New Study Questions Timing in Mitral Valve Repairs

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UAB doctors say new research is showing that patients who suffer from isolated mitral valve regurgitation may need surgery before symptoms appear.

Medicine

Channels:

Diet, Excercise, cardiovascuar health, Weightloss, Heart

Diet, Exercise, Both: All Work Equally to Protect Heart Health, Saint Louis University Study Finds

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For those who need to lose weight, taking off a few pounds by dieting, exercising or both is powerful protection against cardiovascular disease.

Medicine

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Challenging the Status Quo: UNC Cardiologist Examines Training, Staffing and Research in Cardiac Intensive Care

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Jason Katz, MD, MHS, associate professor of medicine at UNC School of Medicine and medical director of the cardiac intensive care unit, was the lead author of a recently published manuscript that examined the early growth and maturation of critical care cardiology, and the challenges and uncertainties that threaten to stymie the growth of this fledgling discipline.

Medicine

Channels:

Aortic Stenosis, Valve Surgery, Valve Replacement, PinnacleHealth, Coronary Bypass Surgery, minimally invasive cardiac surgery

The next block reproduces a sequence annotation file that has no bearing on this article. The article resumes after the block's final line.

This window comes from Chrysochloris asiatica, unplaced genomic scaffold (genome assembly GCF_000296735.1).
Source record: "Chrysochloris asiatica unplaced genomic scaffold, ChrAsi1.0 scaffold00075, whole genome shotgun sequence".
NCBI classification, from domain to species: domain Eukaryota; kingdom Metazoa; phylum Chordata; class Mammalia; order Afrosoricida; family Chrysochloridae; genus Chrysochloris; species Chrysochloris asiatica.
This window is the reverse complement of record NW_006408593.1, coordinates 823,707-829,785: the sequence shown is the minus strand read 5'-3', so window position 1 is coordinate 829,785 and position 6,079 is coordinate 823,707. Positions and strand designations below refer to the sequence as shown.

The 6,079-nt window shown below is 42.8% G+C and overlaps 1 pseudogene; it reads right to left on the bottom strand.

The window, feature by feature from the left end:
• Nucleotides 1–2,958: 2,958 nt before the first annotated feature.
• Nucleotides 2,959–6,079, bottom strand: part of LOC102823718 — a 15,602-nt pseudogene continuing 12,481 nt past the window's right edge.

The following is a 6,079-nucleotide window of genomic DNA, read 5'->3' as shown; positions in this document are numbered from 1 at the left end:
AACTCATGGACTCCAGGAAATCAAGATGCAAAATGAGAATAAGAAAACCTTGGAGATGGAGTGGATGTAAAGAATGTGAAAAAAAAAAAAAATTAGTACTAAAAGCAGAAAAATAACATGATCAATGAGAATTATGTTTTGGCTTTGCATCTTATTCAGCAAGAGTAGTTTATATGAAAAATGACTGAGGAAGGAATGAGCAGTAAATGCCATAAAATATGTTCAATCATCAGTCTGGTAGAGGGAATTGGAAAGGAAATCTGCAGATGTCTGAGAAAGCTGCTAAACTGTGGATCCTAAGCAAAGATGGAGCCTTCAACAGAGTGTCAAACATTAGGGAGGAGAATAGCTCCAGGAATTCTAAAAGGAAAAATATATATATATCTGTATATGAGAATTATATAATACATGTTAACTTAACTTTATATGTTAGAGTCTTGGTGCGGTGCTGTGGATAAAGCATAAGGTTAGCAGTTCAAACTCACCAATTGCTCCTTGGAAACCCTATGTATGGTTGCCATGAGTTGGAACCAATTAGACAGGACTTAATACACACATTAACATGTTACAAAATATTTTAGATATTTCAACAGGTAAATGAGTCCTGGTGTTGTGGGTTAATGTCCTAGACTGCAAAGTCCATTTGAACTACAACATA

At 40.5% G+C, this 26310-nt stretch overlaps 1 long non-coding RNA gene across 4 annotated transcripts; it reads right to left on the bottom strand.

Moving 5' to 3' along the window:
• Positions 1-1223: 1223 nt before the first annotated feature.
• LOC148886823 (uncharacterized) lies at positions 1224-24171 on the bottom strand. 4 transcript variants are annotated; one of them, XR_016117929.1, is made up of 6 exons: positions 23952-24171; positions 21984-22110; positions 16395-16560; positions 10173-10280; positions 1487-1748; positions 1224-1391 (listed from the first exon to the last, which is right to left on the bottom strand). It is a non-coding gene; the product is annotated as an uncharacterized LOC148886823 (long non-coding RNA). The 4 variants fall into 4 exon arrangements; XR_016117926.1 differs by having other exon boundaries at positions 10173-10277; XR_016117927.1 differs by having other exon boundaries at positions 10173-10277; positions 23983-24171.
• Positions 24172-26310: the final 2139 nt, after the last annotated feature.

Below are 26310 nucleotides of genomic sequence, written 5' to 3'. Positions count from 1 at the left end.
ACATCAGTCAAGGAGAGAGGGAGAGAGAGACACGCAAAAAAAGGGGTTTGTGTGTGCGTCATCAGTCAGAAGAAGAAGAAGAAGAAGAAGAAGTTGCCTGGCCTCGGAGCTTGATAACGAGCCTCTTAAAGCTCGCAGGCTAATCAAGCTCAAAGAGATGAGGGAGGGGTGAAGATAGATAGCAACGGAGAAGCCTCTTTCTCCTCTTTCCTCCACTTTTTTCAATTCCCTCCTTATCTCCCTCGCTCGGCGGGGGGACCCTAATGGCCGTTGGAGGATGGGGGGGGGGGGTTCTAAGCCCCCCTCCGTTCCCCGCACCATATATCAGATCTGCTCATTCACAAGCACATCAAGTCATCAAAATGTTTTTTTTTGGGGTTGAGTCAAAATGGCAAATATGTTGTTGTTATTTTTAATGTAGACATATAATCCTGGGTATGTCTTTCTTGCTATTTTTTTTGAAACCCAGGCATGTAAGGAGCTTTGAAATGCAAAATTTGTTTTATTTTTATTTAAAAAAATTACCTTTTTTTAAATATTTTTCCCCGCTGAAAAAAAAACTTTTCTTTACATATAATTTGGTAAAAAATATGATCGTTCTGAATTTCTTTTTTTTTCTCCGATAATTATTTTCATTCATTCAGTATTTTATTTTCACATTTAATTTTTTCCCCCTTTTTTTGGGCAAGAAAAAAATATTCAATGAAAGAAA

PinnacleHealth Implants Aortic Valve to First Patients in United States after FDA Approval for Commercial Use

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PinnacleHealth became the first hospital in the country to implant the EDWARDS INTUITY Elite valve, a rapid deployment device for surgical aortic valve replacement, after U.S. Food and Drug Administration (FDA) approval.

Medicine

Channels:

Cardiology, amyloidosis

Amyloid-Related Heart Failure Now Detectable with Imaging Test

A type of heart failure caused by a build-up of amyloid can be accurately diagnosed and prognosticated with an imaging technique, eliminating the need for a biopsy, according to a multicenter study.

Medicine

Channels:

Cardiology, Heart Disease, Cardiovascular Disease, Cardiovascular disease (CVD), Heart Health, Penn Medicine

Penn Medicine Researchers Predict Sudden Cardiac Death Risk

PHILADELPHIA — Each year more than 300,000 Americans will succumb to out-of-hospital sudden cardiac death (SCD) – the immediate and unexpected cessation of the heart’s ability to function properly – one of the leading causes of death in the United States. For the first time, a team of researchers led by Rajat Deo, MD, MTR, an assistant professor of Cardiovascular Medicine in the Perelman School of Medicine at the University of Pennsylvania, has developed and validated a prediction model to determine sudden cardiac death risk in adults without a history of cardiovascular disease (CVD).

Medicine

Channels:

Stroke, cardiopulmonary exercise test, Water, Rehabilitation, Physical Medicine, physical medicine and rehabilitation

Aquatic Treadmill Walking May Increase Exercise Capacity After Stroke

For patients in rehabilitation after a stroke, walking on an underwater treadmill produces better measures of exercise performance compared to conventional treadmill walking, reports a study in the American Journal of Physical Medicine & Rehabilitation, the official journal of the Association of Academic Physiatrists. The journal is published by Wolters Kluwer.

Science

Channels:

Inflammation, Imunology, Physiology, Scientific Meeting, Cardiovascular Disease, Cardiology

Researchers Convene to Explore Role of Inflammation, Immune Response in Cardiovascular Disease